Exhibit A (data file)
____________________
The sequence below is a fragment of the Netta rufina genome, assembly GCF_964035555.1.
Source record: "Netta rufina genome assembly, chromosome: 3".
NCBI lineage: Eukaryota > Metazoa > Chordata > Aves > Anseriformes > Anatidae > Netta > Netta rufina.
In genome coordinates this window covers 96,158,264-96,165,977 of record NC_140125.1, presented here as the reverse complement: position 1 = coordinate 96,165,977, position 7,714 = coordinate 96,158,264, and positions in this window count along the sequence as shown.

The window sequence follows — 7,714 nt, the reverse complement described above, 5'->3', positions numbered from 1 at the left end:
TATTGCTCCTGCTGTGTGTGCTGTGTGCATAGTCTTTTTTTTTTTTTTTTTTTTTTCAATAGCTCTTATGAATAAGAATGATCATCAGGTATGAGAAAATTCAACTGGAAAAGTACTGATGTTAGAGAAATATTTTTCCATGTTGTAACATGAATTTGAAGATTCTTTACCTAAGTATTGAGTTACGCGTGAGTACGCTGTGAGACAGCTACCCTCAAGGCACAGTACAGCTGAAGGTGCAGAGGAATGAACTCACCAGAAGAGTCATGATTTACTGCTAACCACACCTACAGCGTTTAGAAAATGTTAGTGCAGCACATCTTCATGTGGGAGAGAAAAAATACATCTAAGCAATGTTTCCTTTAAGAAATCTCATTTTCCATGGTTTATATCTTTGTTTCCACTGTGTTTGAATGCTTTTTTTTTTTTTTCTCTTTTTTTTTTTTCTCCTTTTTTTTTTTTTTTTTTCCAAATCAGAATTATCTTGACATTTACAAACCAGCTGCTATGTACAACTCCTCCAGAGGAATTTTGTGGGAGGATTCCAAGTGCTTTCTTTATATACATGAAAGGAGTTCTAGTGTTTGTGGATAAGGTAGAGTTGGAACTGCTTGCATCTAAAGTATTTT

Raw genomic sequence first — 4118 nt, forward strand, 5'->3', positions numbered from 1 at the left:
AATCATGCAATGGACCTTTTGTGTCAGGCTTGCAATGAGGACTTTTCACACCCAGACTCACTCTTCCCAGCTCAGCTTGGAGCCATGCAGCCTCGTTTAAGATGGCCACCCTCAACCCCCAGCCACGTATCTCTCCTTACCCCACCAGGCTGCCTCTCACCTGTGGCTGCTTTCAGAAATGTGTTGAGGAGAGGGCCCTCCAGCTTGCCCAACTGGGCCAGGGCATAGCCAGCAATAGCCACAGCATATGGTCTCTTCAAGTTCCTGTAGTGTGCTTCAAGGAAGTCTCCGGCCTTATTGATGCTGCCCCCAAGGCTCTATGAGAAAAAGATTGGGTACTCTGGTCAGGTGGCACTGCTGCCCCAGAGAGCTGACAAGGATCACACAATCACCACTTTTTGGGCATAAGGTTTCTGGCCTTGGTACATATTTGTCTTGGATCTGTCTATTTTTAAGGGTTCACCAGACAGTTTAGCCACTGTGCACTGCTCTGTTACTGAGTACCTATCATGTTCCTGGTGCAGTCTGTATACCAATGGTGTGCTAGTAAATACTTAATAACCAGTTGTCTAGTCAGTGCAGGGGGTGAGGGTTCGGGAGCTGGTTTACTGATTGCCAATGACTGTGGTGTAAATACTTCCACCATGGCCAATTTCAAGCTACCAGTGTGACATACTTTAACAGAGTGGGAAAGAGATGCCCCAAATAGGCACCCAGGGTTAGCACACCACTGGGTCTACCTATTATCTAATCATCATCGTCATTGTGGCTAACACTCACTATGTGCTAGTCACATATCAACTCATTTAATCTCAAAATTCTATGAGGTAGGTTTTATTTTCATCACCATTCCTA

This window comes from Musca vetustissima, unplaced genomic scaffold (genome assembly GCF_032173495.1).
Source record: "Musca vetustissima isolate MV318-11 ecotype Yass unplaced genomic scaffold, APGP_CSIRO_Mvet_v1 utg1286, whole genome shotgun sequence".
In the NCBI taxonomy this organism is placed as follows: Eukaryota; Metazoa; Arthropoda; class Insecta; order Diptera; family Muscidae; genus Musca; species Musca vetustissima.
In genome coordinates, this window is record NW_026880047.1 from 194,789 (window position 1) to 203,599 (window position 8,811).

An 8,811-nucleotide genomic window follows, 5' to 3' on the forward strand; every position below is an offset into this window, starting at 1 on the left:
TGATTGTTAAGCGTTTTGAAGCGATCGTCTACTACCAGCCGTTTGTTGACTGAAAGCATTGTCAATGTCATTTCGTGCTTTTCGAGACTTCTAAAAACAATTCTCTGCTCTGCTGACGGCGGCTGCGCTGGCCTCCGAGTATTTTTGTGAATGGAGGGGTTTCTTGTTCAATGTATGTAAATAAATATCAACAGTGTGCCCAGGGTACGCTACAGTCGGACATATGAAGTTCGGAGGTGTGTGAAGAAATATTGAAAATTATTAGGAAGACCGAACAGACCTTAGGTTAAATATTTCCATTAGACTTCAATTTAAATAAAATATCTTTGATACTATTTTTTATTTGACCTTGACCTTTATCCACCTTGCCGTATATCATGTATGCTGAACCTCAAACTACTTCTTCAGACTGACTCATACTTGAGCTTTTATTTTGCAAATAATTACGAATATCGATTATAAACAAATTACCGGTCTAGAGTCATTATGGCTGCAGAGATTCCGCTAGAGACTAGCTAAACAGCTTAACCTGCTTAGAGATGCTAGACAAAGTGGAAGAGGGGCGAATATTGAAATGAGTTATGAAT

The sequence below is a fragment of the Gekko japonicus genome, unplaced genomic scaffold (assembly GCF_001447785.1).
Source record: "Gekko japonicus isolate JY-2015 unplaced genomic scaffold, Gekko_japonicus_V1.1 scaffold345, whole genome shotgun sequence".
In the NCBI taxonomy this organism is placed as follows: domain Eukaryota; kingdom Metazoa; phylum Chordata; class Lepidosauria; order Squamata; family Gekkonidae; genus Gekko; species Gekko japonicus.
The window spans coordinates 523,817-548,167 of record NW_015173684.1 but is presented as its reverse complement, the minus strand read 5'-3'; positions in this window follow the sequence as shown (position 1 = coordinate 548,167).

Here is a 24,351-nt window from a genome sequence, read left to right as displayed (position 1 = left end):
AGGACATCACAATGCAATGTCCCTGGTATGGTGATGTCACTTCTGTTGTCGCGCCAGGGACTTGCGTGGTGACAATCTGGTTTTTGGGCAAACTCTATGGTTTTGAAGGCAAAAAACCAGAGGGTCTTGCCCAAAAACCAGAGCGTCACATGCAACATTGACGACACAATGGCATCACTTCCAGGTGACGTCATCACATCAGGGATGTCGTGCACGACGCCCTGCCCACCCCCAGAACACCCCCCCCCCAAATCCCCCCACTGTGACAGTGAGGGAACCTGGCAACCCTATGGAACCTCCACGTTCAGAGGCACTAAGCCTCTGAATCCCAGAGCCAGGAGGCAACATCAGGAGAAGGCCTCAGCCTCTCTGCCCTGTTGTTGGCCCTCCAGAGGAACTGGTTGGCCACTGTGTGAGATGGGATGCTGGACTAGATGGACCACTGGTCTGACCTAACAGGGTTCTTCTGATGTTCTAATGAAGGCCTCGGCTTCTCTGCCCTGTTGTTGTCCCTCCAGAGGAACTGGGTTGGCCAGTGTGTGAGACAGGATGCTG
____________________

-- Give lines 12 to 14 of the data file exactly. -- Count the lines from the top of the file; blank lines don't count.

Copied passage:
In genome coordinates, this window is record NW_026880047.1 from 194,789 (window position 1) to 203,599 (window position 8,811).

An 8,811-nucleotide genomic window follows, 5' to 3' on the forward strand; every position below is an offset into this window, starting at 1 on the left:
TGATTGTTAAGCGTTTTGAAGCGATCGTCTACTACCAGCCGTTTGTTGACTGAAAGCATTGTCAATGTCATTTCGTGCTTTTCGAGACTTCTAAAAACAATTCTCTGCTCTGCTGACGGCGGCTGCGCTGGCCTCCGAGTATTTTTGTGAATGGAGGGGTTTCTTGTTCAATGTATGTAAATAAATATCAACAGTGTGCCCAGGGTACGCTACAGTCGGACATATGAAGTTCGGAGGTGTGTGAAGAAATATTGAAAATTATTAGGAAGACCGAACAGACCTTAGGTTAAATATTTCCATTAGACTTCAATTTAAATAAAATATCTTTGATACTATTTTTTATTTGACCTTGACCTTTATCCACCTTGCCGTATATCATGTATGCTGAACCTCAAACTACTTCTTCAGACTGACTCATACTTGAGCTTTTATTTTGCAAATAATTACGAATATCGATTATAAACAAATTACCGGTCTAGAGTCATTATGGCTGCAGAGATTCCGCTAGAGACTAGCTAAACAGCTTAACCTGCTTAGAGATGCTAGACAAAGTGGAAGAGGGGCGAATATTGAAATGAGTTATGAAT